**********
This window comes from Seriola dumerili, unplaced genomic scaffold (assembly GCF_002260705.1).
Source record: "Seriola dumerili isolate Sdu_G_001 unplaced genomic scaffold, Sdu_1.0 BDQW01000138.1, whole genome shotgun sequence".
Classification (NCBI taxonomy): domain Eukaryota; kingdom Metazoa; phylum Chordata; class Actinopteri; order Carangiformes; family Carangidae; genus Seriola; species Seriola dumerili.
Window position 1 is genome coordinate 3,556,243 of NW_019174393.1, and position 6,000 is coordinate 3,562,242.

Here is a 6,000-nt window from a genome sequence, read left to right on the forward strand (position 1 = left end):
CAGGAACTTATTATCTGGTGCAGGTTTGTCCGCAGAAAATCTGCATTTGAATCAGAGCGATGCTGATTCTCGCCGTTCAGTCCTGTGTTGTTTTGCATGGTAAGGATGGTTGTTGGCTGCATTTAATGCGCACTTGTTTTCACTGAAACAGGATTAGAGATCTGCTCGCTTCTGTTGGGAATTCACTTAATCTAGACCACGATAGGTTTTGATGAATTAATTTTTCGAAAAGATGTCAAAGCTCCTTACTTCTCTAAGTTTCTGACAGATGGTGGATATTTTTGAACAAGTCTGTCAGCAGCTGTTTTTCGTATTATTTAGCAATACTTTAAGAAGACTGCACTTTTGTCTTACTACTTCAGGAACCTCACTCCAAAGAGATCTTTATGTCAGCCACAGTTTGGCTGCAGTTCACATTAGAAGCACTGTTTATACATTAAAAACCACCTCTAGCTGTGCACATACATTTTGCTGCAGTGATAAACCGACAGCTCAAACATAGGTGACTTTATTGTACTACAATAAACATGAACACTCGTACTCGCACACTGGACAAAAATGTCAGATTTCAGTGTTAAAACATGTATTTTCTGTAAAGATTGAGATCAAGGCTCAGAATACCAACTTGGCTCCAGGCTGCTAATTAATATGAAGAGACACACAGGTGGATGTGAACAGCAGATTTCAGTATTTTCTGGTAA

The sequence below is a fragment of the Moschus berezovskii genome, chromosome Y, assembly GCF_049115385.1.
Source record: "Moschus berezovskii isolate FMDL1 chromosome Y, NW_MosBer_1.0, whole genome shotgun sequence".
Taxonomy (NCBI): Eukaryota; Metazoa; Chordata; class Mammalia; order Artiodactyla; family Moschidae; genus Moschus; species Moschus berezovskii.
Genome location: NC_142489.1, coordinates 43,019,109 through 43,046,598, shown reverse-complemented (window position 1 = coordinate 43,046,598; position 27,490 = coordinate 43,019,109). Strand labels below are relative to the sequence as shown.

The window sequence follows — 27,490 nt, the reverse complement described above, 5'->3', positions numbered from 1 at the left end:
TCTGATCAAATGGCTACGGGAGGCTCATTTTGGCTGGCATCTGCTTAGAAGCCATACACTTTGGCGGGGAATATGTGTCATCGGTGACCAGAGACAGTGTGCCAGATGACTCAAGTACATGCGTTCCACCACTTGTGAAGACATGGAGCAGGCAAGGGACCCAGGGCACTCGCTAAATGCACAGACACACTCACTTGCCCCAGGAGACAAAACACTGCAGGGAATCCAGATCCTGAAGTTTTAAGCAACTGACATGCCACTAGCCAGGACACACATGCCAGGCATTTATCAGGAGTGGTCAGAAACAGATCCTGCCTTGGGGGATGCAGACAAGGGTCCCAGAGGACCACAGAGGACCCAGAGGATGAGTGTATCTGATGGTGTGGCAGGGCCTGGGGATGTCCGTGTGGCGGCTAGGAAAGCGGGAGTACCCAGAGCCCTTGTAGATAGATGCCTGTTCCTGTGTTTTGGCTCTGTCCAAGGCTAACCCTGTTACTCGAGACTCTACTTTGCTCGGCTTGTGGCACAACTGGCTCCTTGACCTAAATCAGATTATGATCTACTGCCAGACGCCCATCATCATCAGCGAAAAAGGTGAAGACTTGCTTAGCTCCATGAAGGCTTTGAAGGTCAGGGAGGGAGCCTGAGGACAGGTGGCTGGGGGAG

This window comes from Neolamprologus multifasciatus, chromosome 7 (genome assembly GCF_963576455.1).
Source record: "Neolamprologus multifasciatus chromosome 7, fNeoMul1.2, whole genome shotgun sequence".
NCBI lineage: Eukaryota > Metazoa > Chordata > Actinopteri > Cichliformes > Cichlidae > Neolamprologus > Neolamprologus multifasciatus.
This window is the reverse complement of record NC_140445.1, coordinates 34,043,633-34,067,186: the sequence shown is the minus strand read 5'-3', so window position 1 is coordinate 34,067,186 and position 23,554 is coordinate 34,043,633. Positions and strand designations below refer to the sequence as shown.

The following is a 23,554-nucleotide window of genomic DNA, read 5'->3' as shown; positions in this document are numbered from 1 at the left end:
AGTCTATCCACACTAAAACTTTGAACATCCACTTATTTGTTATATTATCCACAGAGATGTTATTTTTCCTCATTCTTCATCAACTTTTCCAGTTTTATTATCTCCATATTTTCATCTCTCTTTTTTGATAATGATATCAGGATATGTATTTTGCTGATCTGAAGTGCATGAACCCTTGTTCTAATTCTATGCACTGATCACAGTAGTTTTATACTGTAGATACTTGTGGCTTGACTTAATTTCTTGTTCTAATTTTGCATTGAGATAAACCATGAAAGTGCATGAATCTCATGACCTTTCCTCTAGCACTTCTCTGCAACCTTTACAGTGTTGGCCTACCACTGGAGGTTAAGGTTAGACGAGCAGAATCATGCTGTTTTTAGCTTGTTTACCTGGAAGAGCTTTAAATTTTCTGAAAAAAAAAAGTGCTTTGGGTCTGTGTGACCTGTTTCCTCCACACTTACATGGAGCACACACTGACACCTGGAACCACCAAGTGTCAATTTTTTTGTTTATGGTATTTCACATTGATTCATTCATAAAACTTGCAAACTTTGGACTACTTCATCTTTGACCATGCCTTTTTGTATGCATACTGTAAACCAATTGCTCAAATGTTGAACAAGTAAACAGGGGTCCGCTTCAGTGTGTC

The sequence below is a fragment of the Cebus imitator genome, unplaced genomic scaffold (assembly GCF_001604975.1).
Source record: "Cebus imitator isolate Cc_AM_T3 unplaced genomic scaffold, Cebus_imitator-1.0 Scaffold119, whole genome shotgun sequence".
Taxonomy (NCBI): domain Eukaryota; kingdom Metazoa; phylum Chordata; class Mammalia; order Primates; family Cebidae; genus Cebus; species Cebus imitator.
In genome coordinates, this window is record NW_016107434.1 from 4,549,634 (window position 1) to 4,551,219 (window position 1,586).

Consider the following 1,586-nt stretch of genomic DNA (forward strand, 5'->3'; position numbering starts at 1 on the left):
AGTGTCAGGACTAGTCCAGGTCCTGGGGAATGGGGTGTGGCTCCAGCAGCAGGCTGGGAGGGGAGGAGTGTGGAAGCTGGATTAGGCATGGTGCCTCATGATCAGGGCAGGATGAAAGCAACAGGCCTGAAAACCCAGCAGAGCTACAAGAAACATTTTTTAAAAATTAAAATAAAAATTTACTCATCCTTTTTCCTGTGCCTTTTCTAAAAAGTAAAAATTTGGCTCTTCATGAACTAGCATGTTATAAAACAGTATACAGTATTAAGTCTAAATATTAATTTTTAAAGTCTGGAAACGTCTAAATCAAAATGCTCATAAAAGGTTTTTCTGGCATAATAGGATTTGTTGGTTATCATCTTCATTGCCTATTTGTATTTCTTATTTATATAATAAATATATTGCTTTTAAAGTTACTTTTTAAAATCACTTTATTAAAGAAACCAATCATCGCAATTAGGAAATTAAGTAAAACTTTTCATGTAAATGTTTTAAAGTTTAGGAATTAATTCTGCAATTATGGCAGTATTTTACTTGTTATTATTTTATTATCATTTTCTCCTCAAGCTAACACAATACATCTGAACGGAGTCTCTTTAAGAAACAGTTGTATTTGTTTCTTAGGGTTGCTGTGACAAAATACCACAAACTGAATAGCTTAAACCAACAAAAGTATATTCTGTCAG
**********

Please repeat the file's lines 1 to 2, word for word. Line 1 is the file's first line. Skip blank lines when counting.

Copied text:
This window comes from Seriola dumerili, unplaced genomic scaffold (assembly GCF_002260705.1).
Source record: "Seriola dumerili isolate Sdu_G_001 unplaced genomic scaffold, Sdu_1.0 BDQW01000138.1, whole genome shotgun sequence".